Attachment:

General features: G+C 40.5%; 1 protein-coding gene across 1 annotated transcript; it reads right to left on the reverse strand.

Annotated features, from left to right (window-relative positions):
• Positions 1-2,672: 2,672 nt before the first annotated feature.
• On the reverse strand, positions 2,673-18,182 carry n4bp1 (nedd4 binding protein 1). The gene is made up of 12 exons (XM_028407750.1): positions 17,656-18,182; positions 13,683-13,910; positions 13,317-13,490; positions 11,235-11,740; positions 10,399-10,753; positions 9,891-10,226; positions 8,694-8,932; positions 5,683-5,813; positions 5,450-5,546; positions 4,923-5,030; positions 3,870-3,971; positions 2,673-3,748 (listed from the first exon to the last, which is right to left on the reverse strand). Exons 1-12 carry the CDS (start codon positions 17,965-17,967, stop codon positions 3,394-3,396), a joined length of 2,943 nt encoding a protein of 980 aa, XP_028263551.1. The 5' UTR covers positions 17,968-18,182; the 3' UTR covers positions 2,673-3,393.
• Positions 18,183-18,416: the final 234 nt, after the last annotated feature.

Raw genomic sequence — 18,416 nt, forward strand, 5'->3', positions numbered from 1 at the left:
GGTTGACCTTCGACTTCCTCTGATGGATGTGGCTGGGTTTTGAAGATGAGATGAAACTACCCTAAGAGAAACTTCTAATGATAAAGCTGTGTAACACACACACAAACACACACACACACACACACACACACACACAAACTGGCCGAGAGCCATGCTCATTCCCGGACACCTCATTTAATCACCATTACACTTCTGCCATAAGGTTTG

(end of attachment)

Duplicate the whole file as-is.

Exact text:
General features: G+C 40.5%; 1 protein-coding gene across 1 annotated transcript; it reads right to left on the reverse strand.

Annotated features, from left to right (window-relative positions):
• Positions 1-2,672: 2,672 nt before the first annotated feature.
• On the reverse strand, positions 2,673-18,182 carry n4bp1 (nedd4 binding protein 1). The gene is made up of 12 exons (XM_028407750.1): positions 17,656-18,182; positions 13,683-13,910; positions 13,317-13,490; positions 11,235-11,740; positions 10,399-10,753; positions 9,891-10,226; positions 8,694-8,932; positions 5,683-5,813; positions 5,450-5,546; positions 4,923-5,030; positions 3,870-3,971; positions 2,673-3,748 (listed from the first exon to the last, which is right to left on the reverse strand). Exons 1-12 carry the CDS (start codon positions 17,965-17,967, stop codon positions 3,394-3,396), a joined length of 2,943 nt encoding a protein of 980 aa, XP_028263551.1. The 5' UTR covers positions 17,968-18,182; the 3' UTR covers positions 2,673-3,393.
• Positions 18,183-18,416: the final 234 nt, after the last annotated feature.

Raw genomic sequence — 18,416 nt, forward strand, 5'->3', positions numbered from 1 at the left:
GGTTGACCTTCGACTTCCTCTGATGGATGTGGCTGGGTTTTGAAGATGAGATGAAACTACCCTAAGAGAAACTTCTAATGATAAAGCTGTGTAACACACACACAAACACACACACACACACACACACACACACACAAACTGGCCGAGAGCCATGCTCATTCCCGGACACCTCATTTAATCACCATTACACTTCTGCCATAAGGTTTG